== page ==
Volkswagen AG, Europe’s largest carmaker, will offer to buy out the rest of MAN SE’s shareholders to take full control of the German truckmaker.
VW, which already holds 75.03 percent of the voting rights, will seek a domination agreement and start talks with MAN’s board, the Wolfsburg, Germany-based automaker said in a statement. The remaining stake is worth about 3.2 billion euros ($4.2 billion) based on yesterday’s closing price.
VW is pushing for deeper integration between MAN, its own commercial-vehicles unit and Swedish truckmaker Scania AB, which it also controls, to leapfrog Volvo AB and Daimler AG as the biggest producer of heavy trucks in Europe. A completed agreement would allow VW to fully integrate MAN into its own operations. MAN shares today gained the most in 7 months.
“Volkswagen will have access to MAN’s cash and they can dictate the strategy,” said Frank Schwope, a Hanover, Germany-based analyst with Norddeutsche Landesbank Girozentrale. “The main consequence will be an intensified collaboration with Scania.”
VW is legally required to look at the average price of the shares in the last three months and the value of the stock based on an independent evaluation of the company, and offer MAN shareholders the higher of the two figures, Christine Ritz, head of VW investor relations, said in a telephone interview. MAN owners who don’t accept the deal will have the right to keep their shares and receive a dividend instead, she said.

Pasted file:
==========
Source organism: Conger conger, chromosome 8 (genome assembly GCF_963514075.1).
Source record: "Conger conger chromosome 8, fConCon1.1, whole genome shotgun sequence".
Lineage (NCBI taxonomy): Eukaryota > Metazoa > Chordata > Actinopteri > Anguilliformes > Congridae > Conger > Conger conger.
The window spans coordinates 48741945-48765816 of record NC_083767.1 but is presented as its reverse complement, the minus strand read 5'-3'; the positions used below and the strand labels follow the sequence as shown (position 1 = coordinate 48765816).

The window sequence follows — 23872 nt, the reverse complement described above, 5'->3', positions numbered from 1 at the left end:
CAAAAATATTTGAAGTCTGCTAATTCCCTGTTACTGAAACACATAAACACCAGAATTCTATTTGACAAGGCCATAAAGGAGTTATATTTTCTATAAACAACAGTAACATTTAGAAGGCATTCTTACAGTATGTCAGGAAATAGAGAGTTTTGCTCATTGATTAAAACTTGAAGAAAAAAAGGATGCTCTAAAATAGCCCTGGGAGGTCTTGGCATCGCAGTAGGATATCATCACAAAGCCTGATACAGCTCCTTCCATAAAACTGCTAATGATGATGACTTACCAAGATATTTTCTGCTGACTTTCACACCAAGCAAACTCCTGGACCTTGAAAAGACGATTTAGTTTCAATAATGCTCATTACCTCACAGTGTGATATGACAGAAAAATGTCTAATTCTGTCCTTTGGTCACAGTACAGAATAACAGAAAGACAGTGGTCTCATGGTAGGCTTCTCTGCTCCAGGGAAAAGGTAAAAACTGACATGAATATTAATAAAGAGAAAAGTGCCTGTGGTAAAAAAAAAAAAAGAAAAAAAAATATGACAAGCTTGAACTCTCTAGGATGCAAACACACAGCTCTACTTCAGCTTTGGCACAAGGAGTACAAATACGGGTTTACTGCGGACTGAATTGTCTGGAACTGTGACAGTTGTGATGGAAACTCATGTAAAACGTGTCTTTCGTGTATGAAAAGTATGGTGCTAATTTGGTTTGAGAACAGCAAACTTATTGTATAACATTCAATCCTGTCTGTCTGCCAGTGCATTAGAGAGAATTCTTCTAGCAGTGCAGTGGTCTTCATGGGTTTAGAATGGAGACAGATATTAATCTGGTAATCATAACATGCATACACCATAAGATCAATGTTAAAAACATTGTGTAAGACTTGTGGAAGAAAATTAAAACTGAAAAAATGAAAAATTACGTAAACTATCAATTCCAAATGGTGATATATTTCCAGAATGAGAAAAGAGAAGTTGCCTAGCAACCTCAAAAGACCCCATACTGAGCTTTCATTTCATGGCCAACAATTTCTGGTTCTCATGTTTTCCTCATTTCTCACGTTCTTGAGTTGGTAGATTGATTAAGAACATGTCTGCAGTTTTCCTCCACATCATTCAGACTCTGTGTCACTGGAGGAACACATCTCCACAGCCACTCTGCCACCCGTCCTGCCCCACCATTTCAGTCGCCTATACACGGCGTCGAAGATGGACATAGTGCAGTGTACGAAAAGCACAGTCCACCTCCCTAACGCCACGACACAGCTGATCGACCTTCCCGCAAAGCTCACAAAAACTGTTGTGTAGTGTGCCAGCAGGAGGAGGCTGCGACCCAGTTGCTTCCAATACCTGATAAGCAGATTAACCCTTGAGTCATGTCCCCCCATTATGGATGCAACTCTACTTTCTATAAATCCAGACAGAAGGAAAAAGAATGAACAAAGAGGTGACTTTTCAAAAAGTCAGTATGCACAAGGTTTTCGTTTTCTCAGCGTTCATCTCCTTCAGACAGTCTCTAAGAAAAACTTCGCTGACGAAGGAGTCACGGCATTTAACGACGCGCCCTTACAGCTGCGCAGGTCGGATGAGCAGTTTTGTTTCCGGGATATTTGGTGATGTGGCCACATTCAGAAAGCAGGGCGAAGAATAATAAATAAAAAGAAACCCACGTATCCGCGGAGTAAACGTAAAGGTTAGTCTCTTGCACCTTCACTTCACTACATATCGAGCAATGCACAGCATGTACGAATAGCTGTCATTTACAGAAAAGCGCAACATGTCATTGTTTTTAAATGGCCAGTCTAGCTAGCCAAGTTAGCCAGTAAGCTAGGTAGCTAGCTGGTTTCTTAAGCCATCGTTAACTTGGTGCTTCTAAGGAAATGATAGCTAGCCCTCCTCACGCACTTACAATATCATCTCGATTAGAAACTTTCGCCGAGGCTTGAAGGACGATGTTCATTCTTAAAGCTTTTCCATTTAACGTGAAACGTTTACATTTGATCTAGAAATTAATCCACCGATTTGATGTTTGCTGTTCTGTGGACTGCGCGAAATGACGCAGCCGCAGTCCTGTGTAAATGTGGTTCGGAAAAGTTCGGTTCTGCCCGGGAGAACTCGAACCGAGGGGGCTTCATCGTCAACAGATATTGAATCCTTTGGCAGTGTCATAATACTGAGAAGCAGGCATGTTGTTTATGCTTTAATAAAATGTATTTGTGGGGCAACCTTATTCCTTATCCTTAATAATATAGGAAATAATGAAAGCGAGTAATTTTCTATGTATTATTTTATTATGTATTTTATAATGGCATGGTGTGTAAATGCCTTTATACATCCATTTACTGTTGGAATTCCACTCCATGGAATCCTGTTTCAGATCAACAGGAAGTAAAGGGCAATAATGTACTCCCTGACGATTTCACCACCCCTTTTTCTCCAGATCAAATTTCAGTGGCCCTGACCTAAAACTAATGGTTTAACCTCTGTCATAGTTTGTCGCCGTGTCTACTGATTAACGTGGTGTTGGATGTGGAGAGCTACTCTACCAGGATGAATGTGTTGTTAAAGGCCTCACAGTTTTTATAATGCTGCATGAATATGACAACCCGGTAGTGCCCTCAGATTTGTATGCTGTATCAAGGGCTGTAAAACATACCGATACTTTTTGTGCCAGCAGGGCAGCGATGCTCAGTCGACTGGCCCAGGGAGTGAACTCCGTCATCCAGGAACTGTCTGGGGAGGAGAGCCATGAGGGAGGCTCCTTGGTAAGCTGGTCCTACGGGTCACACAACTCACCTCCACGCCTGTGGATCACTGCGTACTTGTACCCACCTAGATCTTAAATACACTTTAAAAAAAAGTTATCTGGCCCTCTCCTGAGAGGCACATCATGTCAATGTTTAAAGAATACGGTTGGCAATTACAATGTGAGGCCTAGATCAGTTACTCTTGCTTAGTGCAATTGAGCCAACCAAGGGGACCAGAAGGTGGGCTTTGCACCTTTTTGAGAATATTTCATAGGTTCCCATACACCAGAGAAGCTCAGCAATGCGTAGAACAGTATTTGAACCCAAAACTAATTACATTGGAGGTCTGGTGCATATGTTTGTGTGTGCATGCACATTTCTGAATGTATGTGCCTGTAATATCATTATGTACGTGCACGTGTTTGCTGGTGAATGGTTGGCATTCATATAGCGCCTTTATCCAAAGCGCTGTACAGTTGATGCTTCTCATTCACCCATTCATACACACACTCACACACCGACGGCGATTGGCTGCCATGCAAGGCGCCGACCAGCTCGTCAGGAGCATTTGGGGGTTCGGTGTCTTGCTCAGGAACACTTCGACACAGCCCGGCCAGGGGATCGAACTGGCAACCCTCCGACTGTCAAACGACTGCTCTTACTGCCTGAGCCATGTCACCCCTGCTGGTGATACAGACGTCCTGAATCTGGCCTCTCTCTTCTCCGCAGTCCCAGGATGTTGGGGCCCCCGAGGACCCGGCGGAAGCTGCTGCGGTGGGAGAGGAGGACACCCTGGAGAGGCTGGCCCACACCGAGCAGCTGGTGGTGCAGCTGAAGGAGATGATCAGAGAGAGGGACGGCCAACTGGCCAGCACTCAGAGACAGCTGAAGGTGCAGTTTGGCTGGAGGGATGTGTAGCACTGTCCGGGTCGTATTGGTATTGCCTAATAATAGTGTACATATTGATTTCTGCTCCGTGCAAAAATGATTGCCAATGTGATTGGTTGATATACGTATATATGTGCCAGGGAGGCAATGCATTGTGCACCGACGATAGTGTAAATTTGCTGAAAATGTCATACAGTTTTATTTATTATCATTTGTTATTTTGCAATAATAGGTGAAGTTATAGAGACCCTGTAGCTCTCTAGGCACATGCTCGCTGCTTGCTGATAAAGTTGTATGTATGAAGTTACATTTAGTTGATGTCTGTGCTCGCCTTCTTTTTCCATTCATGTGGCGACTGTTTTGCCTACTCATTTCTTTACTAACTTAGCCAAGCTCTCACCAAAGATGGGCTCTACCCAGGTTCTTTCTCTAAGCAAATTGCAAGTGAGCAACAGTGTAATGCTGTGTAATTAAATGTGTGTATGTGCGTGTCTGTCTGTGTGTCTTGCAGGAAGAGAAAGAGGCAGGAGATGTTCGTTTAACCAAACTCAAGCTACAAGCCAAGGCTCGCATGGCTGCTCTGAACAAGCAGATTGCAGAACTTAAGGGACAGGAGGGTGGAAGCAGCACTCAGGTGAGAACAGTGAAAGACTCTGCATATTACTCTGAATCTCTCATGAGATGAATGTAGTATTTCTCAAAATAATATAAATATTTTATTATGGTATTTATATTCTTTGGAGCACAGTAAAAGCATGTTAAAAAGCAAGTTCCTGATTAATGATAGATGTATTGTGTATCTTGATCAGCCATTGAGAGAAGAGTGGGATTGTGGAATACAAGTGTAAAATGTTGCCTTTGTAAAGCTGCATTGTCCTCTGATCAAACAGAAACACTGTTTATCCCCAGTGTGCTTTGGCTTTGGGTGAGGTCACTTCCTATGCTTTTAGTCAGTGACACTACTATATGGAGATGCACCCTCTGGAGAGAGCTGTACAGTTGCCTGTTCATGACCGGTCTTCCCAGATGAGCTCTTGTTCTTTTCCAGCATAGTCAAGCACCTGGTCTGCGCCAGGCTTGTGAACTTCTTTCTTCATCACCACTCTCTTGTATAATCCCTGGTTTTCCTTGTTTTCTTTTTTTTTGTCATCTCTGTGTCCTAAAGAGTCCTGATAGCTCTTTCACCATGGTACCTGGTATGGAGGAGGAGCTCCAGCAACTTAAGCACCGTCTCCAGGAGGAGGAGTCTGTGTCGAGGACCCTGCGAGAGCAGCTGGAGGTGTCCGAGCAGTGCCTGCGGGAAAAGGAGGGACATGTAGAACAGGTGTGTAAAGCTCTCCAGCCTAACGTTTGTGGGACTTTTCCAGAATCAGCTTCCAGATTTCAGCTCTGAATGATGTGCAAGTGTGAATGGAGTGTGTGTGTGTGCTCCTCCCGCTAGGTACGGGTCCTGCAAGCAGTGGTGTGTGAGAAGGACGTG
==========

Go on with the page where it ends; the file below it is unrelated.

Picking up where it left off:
MAN’s common shares surged as much as 5.97 euros, or 7.1 percent, to 90 euros, the biggest gain since June 5, and were up 4.8 percent as of 11:48 a.m. in Frankfurt trading. The stock has climbed 18 percent in the last year, valuing the Munich-based company at 12.9 billion euros. VW was up 0.8 percent at 173.05 euros.
Volkswagen is likely to make an all-cash offer and pay 95 euros per MAN share at most given that the truckmaker’s outlook remains uncertain, said Sascha Gommel, a Commerzbank AG analyst in Frankfurt who has a hold rating on MAN.
MAN’s operating profit fell 39 percent in the first nine months of 2012 to 656 million euros as Europe’s sovereign debt crisis dragged down demand in the region. Revenue declined 3 percent to 11.58 billion euros.
VW, which already holds enough votes to push through the deal at an MAN shareholders meeting, owns 73.7 percent of the total share capital.
“The completion of the deal, including all required shareholder approvals, could drag on into the second half of the year,” Gommel said.
Volkswagen announced a management reshuffle last June meant to push forward the truckmaking cooperation. As part of the changes, Leif Oestling gave up his post as chief executive officer of Scania to join the German automaker’s management board and help forge the alliance. MAN CEO Georg Pachta-Reyhofen, is now overseeing the group’s industrial engines business, along with his duties running the truckmaker.
The maker of the Golf hatchback has been working for six years on closer ties with MAN and Scania. Volkswagen increased its holding in MAN to a majority in 2011, then raised its stake last June to its current level.
“The planned step is a further milestone on the road to creating an integrated commercial vehicles group,” VW said in yesterday’s statement. “MAN would retain its brand specific characteristics and business areas.”
Volkswagen, which has been on a buying spree in the last year, boosted its cash pile in November when it sold 2.5 billion euros in bonds. Net liquidity at the end of September fell 57 percent to 9.22 billion euros after the carmaker paid 4.49 billion euros for the 50.1 percent of sports-car maker Porsche it did not already own and bought Ducati motorbikes for 860 million euros.
“I expect Volkswagen to gradually increase their stake to about 98 percent to almost 100 percent but not seeking a squeeze out,” Schwope said. “They have all the time in the world and will buy shares whenever the price is favorable.”